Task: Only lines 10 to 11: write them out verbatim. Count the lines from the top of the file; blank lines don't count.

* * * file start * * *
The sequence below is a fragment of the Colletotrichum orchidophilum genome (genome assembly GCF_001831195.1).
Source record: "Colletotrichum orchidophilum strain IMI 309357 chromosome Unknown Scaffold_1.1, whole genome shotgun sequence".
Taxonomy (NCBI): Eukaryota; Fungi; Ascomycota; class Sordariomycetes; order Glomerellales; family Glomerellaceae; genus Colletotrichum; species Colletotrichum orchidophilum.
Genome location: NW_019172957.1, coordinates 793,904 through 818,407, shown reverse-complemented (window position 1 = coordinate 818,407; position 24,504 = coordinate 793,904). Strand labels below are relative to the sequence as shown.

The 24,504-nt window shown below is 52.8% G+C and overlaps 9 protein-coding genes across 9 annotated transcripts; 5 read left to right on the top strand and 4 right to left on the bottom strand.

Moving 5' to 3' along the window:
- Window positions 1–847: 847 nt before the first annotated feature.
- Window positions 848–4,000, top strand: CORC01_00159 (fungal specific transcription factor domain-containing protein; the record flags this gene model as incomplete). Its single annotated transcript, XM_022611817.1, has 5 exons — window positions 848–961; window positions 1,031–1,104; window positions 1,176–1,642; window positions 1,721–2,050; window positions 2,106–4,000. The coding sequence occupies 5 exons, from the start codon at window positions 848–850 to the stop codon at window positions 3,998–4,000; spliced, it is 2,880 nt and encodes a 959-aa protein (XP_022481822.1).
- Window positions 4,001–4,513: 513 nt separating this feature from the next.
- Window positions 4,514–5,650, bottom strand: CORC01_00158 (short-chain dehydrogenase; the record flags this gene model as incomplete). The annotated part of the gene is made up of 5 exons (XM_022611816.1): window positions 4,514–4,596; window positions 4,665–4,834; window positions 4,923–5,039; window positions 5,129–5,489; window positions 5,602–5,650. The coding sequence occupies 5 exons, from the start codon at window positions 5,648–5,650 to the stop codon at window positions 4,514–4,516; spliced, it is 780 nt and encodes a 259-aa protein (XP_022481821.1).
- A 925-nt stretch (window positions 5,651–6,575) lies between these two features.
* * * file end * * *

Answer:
- Window positions 4,514–5,650, bottom strand: CORC01_00158 (short-chain dehydrogenase; the record flags this gene model as incomplete). The annotated part of the gene is made up of 5 exons (XM_022611816.1): window positions 4,514–4,596; window positions 4,665–4,834; window positions 4,923–5,039; window positions 5,129–5,489; window positions 5,602–5,650. The coding sequence occupies 5 exons, from the start codon at window positions 5,648–5,650 to the stop codon at window positions 4,514–4,516; spliced, it is 780 nt and encodes a 259-aa protein (XP_022481821.1).
- A 925-nt stretch (window positions 5,651–6,575) lies between these two features.